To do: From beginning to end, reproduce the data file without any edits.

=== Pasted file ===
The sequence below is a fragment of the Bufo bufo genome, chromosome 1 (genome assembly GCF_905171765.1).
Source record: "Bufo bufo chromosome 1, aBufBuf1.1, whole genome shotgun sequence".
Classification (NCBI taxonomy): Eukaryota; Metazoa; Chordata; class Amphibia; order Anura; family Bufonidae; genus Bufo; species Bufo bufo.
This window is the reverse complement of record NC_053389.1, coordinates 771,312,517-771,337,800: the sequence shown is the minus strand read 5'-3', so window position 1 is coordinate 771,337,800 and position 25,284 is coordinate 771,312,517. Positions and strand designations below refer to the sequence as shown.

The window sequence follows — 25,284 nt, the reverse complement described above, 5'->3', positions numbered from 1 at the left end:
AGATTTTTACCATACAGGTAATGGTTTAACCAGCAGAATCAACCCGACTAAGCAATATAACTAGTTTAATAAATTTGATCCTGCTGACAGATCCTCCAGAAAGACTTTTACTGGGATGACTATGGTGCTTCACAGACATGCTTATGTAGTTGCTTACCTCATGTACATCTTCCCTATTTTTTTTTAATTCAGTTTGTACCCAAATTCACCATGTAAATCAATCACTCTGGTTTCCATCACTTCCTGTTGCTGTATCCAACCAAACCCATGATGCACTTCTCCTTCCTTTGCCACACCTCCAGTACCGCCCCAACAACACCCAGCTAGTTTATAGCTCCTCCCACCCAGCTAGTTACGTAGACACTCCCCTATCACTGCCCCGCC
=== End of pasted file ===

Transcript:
The sequence below is a fragment of the Bufo bufo genome, chromosome 1 (genome assembly GCF_905171765.1).
Source record: "Bufo bufo chromosome 1, aBufBuf1.1, whole genome shotgun sequence".
Classification (NCBI taxonomy): Eukaryota; Metazoa; Chordata; class Amphibia; order Anura; family Bufonidae; genus Bufo; species Bufo bufo.
This window is the reverse complement of record NC_053389.1, coordinates 771,312,517-771,337,800: the sequence shown is the minus strand read 5'-3', so window position 1 is coordinate 771,337,800 and position 25,284 is coordinate 771,312,517. Positions and strand designations below refer to the sequence as shown.

The window sequence follows — 25,284 nt, the reverse complement described above, 5'->3', positions numbered from 1 at the left end:
AGATTTTTACCATACAGGTAATGGTTTAACCAGCAGAATCAACCCGACTAAGCAATATAACTAGTTTAATAAATTTGATCCTGCTGACAGATCCTCCAGAAAGACTTTTACTGGGATGACTATGGTGCTTCACAGACATGCTTATGTAGTTGCTTACCTCATGTACATCTTCCCTATTTTTTTTTAATTCAGTTTGTACCCAAATTCACCATGTAAATCAATCACTCTGGTTTCCATCACTTCCTGTTGCTGTATCCAACCAAACCCATGATGCACTTCTCCTTCCTTTGCCACACCTCCAGTACCGCCCCAACAACACCCAGCTAGTTTATAGCTCCTCCCACCCAGCTAGTTACGTAGACACTCCCCTATCACTGCCCCGCC